... On dune and headland sinks the fire— Lo, all our pomp of yesterday Is one with Nineveh and Tyre! Judge of the nations, spare us yet, Lest we forget—lest ...
— Graded Poetry: Seventh Year • Various

... comedy with the significant title, "An Unheard-of Wonder; or, The Honest Clerk of Court!" Now they were thoroughly cleansed, and during some half a dozen years, when I traveled about the country in search of information, I never heard of a Judge suspected of taking bribes. The lawsuits, which were previously liable to be prolonged for a lifetime, were curtailed by simplifying the procedure; trial by jury was introduced for criminal cases; ...
— The New York Times Current History: the European War, February, 1915 • Various

... how, that something was to be done was never even hinted. Briefly, Georgia seemed more anxious for preparation than her neighbors; withal she was equally far from preparation. It were manifestly unfair to judge the status of a whole people by glimpses from a railway carriage. But from that point of view, the earliest hours of revolution—those hours which, properly utilized, are most fruitful of result—were woefully and ...
— Four Years in Rebel Capitals - An Inside View of Life in the Southern Confederacy from Birth to Death • T. C. DeLeon

... tell thee, Rodoricke, Pembrooke soldier-like Hath truely opened what ten thousand lives Will hardly doe if warre be made the Judge. ...
— A Collection of Old English Plays, Vol. III • Various

... this in an exaggerated degree, and consequently to lead a life unhappy in itself, besides causing us a great deal of sorrow and disappointment. But what a wonderful reserve of nerve-force Little John has! Whether he turns out a judge, an artist, or a sailor, it will count for more than his physique, and that is priceless." And then Ellen would smile contentedly. In those days the ...
— Lippincott's Magazine Of Popular Literature And Science, Old Series, Vol. 36—New Series, Vol. 10, July 1885 • Various

... business all round. Romany was a quiet chap after all, and the chaps had no right to chyack him. Perhaps he'd had a hard life, and carried a big swag of trouble that we didn't know anything about. He seemed a lonely man. I'd gone through enough myself to teach me not to judge men. I made up my mind to tell him how I felt about the matter next time we met. Perhaps I made my usual mistake of bothering about 'feelings' in another party that hadn't any feelings at all—perhaps I didn't; but it's generally ...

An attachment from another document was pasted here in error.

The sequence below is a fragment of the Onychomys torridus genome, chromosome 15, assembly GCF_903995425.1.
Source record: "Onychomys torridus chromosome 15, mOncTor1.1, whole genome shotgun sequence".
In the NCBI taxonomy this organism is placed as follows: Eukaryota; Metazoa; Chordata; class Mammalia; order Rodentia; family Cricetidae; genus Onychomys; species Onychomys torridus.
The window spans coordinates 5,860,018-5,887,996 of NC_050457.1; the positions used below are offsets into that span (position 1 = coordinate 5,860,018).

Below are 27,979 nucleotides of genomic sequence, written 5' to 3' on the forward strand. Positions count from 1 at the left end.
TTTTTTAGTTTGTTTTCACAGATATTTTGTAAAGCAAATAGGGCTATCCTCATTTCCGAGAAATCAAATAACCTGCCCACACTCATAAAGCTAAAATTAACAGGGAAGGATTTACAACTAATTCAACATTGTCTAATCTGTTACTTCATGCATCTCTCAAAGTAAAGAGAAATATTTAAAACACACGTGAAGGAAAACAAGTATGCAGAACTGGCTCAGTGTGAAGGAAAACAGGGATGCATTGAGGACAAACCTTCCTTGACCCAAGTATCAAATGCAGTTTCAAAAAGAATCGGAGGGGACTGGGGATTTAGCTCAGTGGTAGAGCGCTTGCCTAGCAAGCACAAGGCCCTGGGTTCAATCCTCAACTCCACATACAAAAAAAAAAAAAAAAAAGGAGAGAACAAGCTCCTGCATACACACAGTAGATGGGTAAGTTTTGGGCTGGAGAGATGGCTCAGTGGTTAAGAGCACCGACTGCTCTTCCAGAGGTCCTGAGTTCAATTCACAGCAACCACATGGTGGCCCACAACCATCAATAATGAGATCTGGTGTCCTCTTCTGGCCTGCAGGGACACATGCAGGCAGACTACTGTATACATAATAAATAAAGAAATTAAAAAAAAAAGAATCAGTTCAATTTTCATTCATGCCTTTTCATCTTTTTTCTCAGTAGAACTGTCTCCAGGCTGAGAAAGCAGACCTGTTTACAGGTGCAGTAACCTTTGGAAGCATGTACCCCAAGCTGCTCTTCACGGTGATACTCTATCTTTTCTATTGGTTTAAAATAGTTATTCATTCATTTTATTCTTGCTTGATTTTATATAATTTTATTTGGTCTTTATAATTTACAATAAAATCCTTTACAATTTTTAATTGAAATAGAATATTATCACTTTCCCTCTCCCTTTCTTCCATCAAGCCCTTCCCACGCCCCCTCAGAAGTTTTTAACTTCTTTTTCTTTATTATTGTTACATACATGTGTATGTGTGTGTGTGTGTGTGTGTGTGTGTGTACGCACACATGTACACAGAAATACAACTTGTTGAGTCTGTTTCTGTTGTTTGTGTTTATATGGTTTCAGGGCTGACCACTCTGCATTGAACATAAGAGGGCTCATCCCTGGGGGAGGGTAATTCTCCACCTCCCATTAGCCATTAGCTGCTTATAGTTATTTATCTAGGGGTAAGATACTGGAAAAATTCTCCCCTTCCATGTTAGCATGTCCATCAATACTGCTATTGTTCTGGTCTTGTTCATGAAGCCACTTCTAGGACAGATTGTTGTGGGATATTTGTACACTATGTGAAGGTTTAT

— Joe Wilson and His Mates • Henry Lawson

... my ten-talented servant. You seem to have set it down to your side of the great account, that you had such a good start in talent, and that your fine mind had so many tutors and governors all devoting themselves to your advancement. And you conduct yourself to us as if the Righteous Judge had cast us away from His presence, because we were not found among the wise and mighty of this world. The truth is, that the whole world is on a wholly wrong tack in its praise and in its blame. We praise the man of great gifts, and we blame the man of small gifts, completely forgetful ...
— Bunyan Characters - First Series • Alexander Whyte

... "I judge no class of men so summarily," Graves opened his mouth to protest. "That is too much like Burke's indictment against a whole people, ...
— The Henchman • Mark Lee Luther

... judge too hastily. I am of the people, yet, as you may have gathered, not wholly with the people. I take it that such is monsieur's position, too. Personally, I have not much faith in an aristocrat turned ...
— The Light That Lures • Percy Brebner

... hunters were a quarter of a mile beyond the spot where Jerry was waiting, as nearly as they could judge, the top of the hill suddenly began to drop downward in steep jumps. Then it sloped more easily, and finally terminated on the brink of a flat, egg-shaped basin, surrounded ...
— The Camp in the Snow - Besiedged by Danger • William Murray Graydon

... real question is, Do these fellows in Jonesville make up the United States? or has there been such a lack of prompt leadership as to make all the Jonesville people confused? It's hard for me to judge at this distance just how far the President has led and just how far he has waited and been pushed along. Suppose he had stood on the front steps every morning before breakfast for a month after the Lusitania went down and had called to ...